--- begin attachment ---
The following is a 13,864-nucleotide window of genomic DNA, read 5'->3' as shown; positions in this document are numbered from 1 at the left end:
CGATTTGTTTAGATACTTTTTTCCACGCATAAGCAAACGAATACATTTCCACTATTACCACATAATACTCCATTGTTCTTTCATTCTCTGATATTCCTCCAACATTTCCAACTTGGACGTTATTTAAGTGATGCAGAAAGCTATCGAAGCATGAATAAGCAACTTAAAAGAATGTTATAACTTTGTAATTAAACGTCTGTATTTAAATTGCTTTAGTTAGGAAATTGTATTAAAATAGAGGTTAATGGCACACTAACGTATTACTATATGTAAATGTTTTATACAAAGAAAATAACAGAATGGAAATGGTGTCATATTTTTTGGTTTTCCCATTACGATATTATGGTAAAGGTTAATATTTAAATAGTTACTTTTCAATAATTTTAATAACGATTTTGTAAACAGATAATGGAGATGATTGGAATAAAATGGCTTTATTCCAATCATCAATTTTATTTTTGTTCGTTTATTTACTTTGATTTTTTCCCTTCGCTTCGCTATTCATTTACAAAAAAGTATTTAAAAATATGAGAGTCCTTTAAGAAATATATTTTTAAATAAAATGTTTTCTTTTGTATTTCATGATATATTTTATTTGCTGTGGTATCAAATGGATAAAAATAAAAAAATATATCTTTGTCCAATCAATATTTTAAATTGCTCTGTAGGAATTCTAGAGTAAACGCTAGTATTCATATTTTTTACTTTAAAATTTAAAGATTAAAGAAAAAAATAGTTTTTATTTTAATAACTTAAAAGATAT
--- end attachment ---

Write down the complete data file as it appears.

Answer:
The following is a 13,864-nucleotide window of genomic DNA, read 5'->3' as shown; positions in this document are numbered from 1 at the left end:
CGATTTGTTTAGATACTTTTTTCCACGCATAAGCAAACGAATACATTTCCACTATTACCACATAATACTCCATTGTTCTTTCATTCTCTGATATTCCTCCAACATTTCCAACTTGGACGTTATTTAAGTGATGCAGAAAGCTATCGAAGCATGAATAAGCAACTTAAAAGAATGTTATAACTTTGTAATTAAACGTCTGTATTTAAATTGCTTTAGTTAGGAAATTGTATTAAAATAGAGGTTAATGGCACACTAACGTATTACTATATGTAAATGTTTTATACAAAGAAAATAACAGAATGGAAATGGTGTCATATTTTTTGGTTTTCCCATTACGATATTATGGTAAAGGTTAATATTTAAATAGTTACTTTTCAATAATTTTAATAACGATTTTGTAAACAGATAATGGAGATGATTGGAATAAAATGGCTTTATTCCAATCATCAATTTTATTTTTGTTCGTTTATTTACTTTGATTTTTTCCCTTCGCTTCGCTATTCATTTACAAAAAAGTATTTAAAAATATGAGAGTCCTTTAAGAAATATATTTTTAAATAAAATGTTTTCTTTTGTATTTCATGATATATTTTATTTGCTGTGGTATCAAATGGATAAAAATAAAAAAATATATCTTTGTCCAATCAATATTTTAAATTGCTCTGTAGGAATTCTAGAGTAAACGCTAGTATTCATATTTTTTACTTTAAAATTTAAAGATTAAAGAAAAAAATAGTTTTTATTTTAATAACTTAAAAGATAT